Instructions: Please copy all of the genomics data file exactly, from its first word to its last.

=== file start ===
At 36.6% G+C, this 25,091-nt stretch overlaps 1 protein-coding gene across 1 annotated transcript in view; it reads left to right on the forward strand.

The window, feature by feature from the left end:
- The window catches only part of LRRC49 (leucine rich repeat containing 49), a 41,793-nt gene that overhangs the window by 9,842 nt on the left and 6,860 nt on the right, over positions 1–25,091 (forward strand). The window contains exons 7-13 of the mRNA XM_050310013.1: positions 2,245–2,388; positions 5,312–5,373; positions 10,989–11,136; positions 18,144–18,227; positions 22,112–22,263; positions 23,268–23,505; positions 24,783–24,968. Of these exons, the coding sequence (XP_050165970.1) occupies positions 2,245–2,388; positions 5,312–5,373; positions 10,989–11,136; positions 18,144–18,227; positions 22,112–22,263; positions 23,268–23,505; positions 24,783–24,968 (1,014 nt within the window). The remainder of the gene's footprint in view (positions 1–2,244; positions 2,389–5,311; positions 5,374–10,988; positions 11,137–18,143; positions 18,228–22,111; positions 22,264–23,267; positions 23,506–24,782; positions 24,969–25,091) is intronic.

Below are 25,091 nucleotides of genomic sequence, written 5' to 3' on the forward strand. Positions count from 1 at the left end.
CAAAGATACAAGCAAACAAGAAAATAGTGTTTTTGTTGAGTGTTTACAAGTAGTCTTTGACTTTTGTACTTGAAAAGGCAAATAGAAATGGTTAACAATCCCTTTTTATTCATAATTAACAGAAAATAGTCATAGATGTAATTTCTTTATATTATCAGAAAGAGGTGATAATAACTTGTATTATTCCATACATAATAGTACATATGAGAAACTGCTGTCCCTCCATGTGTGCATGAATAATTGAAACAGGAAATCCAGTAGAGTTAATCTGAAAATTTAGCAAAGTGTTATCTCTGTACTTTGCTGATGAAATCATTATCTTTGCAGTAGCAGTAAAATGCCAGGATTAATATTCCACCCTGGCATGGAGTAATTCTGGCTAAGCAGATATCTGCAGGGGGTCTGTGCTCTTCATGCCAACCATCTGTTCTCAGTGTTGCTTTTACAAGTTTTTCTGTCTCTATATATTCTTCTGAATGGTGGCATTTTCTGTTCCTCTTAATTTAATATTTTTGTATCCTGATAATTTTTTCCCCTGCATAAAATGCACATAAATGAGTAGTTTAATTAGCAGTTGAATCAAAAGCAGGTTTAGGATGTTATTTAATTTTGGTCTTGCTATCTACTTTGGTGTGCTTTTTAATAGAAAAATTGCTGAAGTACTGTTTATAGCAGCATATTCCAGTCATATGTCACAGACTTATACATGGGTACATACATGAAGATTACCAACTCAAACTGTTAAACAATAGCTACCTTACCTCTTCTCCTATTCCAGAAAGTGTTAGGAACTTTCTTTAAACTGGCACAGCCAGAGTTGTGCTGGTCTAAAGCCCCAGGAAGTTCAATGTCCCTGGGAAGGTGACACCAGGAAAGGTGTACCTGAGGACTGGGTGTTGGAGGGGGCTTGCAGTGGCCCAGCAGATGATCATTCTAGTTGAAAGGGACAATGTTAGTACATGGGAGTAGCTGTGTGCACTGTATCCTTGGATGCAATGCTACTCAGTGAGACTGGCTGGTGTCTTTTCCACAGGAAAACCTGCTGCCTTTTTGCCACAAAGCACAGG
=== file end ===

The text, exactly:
At 36.6% G+C, this 25,091-nt stretch overlaps 1 protein-coding gene across 1 annotated transcript in view; it reads left to right on the forward strand.

The window, feature by feature from the left end:
- The window catches only part of LRRC49 (leucine rich repeat containing 49), a 41,793-nt gene that overhangs the window by 9,842 nt on the left and 6,860 nt on the right, over positions 1–25,091 (forward strand). The window contains exons 7-13 of the mRNA XM_050310013.1: positions 2,245–2,388; positions 5,312–5,373; positions 10,989–11,136; positions 18,144–18,227; positions 22,112–22,263; positions 23,268–23,505; positions 24,783–24,968. Of these exons, the coding sequence (XP_050165970.1) occupies positions 2,245–2,388; positions 5,312–5,373; positions 10,989–11,136; positions 18,144–18,227; positions 22,112–22,263; positions 23,268–23,505; positions 24,783–24,968 (1,014 nt within the window). The remainder of the gene's footprint in view (positions 1–2,244; positions 2,389–5,311; positions 5,374–10,988; positions 11,137–18,143; positions 18,228–22,111; positions 22,264–23,267; positions 23,506–24,782; positions 24,969–25,091) is intronic.

Below are 25,091 nucleotides of genomic sequence, written 5' to 3' on the forward strand. Positions count from 1 at the left end.
CAAAGATACAAGCAAACAAGAAAATAGTGTTTTTGTTGAGTGTTTACAAGTAGTCTTTGACTTTTGTACTTGAAAAGGCAAATAGAAATGGTTAACAATCCCTTTTTATTCATAATTAACAGAAAATAGTCATAGATGTAATTTCTTTATATTATCAGAAAGAGGTGATAATAACTTGTATTATTCCATACATAATAGTACATATGAGAAACTGCTGTCCCTCCATGTGTGCATGAATAATTGAAACAGGAAATCCAGTAGAGTTAATCTGAAAATTTAGCAAAGTGTTATCTCTGTACTTTGCTGATGAAATCATTATCTTTGCAGTAGCAGTAAAATGCCAGGATTAATATTCCACCCTGGCATGGAGTAATTCTGGCTAAGCAGATATCTGCAGGGGGTCTGTGCTCTTCATGCCAACCATCTGTTCTCAGTGTTGCTTTTACAAGTTTTTCTGTCTCTATATATTCTTCTGAATGGTGGCATTTTCTGTTCCTCTTAATTTAATATTTTTGTATCCTGATAATTTTTTCCCCTGCATAAAATGCACATAAATGAGTAGTTTAATTAGCAGTTGAATCAAAAGCAGGTTTAGGATGTTATTTAATTTTGGTCTTGCTATCTACTTTGGTGTGCTTTTTAATAGAAAAATTGCTGAAGTACTGTTTATAGCAGCATATTCCAGTCATATGTCACAGACTTATACATGGGTACATACATGAAGATTACCAACTCAAACTGTTAAACAATAGCTACCTTACCTCTTCTCCTATTCCAGAAAGTGTTAGGAACTTTCTTTAAACTGGCACAGCCAGAGTTGTGCTGGTCTAAAGCCCCAGGAAGTTCAATGTCCCTGGGAAGGTGACACCAGGAAAGGTGTACCTGAGGACTGGGTGTTGGAGGGGGCTTGCAGTGGCCCAGCAGATGATCATTCTAGTTGAAAGGGACAATGTTAGTACATGGGAGTAGCTGTGTGCACTGTATCCTTGGATGCAATGCTACTCAGTGAGACTGGCTGGTGTCTTTTCCACAGGAAAACCTGCTGCCTTTTTGCCACAAAGCACAGG